Political and Moral Tracts
In 1638 Milton went to Italy, where he traveled, studied, and met many notable figures, including Galileo. Returning to England in 1639, he supported the Presbyterians in their attempt to reform the Church of England. His pamphlets, which attacked the episcopal form of church government, include Of Reformation in England (1641) and The Reason of Church Government Urged against Prelaty (1642).
In 1643 Milton married Mary Powell, a young woman half his age, who left him the same year. Disillusioned by the failure of his marriage, he started work on four controversial pamphlets (1643–45) upholding the morality of divorce for incompatibility. His Areopagitica (1644), one of the great arguments in favor of the freedom of the press, grew out of his dissatisfaction with the strict censorship of the press exercised by Parliament.
Milton gradually broke away from the Presbyterians, and in 1649 he wrote The Tenure of Kings and Magistrates, which supported the Independents who had imprisoned King Charles in the Puritan Revolution. In it he declared that subjects may depose and put to death an unworthy king. This pamphlet secured Milton a position in Oliver Cromwell's government as Latin secretary for foreign affairs, and he continued to defend Cromwell and the Commonwealth government in his Eikonoklastes [the image breaker] (1649)—an answer to Eikon Basilike—and in the Latin pamphlets First Defense of the English People (1651), Second Defense of the English People (1654), and Defense of Himself (1655).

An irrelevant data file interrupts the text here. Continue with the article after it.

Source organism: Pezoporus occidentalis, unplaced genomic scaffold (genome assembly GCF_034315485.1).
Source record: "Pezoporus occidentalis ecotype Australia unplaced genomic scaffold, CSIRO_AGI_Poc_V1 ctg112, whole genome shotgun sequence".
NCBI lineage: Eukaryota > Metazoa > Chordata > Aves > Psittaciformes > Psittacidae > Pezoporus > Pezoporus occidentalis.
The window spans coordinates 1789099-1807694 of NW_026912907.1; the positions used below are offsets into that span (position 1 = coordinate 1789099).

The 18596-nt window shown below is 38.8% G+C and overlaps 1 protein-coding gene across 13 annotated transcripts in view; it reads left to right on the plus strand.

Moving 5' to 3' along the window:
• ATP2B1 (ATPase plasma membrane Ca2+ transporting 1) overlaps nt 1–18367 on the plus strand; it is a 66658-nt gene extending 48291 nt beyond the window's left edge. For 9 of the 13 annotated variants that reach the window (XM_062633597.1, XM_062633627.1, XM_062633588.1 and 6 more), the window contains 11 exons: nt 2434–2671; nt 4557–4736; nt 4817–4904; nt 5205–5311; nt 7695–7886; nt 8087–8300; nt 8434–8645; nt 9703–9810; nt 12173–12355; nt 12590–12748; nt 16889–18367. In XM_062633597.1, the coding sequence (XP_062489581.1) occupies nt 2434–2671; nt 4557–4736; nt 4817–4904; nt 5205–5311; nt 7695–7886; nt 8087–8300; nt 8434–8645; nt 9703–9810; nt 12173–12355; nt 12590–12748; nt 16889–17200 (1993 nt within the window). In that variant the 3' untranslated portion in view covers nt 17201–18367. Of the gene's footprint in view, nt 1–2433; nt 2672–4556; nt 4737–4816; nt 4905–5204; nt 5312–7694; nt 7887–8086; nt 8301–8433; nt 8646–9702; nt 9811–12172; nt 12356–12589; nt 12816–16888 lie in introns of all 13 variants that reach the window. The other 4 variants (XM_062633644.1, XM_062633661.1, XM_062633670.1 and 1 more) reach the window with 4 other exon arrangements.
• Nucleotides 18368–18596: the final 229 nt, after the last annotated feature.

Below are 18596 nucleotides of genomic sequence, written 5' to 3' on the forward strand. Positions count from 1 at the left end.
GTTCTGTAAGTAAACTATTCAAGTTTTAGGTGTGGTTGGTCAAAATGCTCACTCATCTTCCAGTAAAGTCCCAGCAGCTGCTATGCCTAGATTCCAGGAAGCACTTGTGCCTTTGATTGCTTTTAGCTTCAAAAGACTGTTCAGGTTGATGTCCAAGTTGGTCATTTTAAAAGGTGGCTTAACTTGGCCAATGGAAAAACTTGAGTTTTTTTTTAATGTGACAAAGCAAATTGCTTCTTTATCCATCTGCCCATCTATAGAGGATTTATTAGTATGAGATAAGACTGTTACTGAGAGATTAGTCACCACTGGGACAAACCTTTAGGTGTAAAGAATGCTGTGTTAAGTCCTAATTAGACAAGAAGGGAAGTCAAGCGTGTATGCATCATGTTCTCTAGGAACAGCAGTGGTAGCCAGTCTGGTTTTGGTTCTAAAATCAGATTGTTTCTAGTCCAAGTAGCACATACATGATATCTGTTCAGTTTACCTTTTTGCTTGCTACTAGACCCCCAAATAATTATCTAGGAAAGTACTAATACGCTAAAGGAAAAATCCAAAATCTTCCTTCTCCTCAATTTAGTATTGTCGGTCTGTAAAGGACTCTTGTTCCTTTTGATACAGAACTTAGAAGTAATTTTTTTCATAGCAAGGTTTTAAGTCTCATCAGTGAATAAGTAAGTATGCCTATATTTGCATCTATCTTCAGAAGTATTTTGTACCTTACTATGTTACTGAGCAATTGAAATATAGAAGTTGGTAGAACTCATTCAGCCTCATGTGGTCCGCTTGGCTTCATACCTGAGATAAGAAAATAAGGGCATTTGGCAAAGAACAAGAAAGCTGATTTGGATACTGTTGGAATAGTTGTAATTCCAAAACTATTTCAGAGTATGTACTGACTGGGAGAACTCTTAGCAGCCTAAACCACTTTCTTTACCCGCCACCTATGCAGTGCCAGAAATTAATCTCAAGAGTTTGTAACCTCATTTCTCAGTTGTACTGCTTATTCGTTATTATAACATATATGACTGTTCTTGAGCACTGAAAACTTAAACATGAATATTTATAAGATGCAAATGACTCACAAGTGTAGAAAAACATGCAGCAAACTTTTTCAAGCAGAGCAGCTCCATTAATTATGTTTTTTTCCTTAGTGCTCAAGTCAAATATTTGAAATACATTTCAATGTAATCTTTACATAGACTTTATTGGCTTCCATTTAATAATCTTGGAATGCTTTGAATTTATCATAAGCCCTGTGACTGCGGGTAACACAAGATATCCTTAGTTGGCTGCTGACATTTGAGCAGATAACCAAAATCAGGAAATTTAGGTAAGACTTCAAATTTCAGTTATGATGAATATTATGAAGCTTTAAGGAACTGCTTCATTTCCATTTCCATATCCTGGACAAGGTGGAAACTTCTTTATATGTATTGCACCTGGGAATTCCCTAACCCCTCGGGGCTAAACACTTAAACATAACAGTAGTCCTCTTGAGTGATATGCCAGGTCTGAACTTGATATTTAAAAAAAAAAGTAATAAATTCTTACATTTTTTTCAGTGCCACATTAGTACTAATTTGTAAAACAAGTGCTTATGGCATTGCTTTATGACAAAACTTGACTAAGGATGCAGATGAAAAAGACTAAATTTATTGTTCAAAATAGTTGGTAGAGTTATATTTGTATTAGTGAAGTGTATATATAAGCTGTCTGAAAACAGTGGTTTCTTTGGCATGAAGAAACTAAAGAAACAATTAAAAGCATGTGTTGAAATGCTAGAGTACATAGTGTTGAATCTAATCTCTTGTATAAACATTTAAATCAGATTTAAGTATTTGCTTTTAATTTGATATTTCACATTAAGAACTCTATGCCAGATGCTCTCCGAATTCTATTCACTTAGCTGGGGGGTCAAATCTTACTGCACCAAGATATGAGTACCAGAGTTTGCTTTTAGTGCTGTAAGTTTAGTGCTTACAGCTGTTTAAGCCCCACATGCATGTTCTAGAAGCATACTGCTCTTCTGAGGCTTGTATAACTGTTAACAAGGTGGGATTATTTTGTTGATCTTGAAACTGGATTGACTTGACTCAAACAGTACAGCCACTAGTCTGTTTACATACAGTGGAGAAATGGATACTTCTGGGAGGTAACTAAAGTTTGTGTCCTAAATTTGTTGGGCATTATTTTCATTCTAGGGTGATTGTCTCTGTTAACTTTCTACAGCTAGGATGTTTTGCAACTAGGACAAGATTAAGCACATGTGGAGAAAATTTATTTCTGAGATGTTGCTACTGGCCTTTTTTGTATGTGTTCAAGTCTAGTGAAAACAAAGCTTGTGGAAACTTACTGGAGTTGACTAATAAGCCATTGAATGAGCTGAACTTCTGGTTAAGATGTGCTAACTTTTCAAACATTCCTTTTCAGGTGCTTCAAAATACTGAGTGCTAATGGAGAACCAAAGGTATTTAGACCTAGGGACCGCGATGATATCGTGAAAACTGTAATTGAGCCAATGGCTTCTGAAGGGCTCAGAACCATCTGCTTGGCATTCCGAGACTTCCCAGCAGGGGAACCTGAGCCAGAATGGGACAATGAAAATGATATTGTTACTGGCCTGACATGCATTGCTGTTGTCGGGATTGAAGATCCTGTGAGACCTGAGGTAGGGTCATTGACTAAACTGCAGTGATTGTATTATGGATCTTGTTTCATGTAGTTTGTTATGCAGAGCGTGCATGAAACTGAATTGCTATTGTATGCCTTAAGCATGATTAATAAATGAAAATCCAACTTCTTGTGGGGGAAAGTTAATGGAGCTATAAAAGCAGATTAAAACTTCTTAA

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The Columbia Electronic Encyclopedia, 6th ed. Copyright © 2012, Columbia University Press. All rights reserved.
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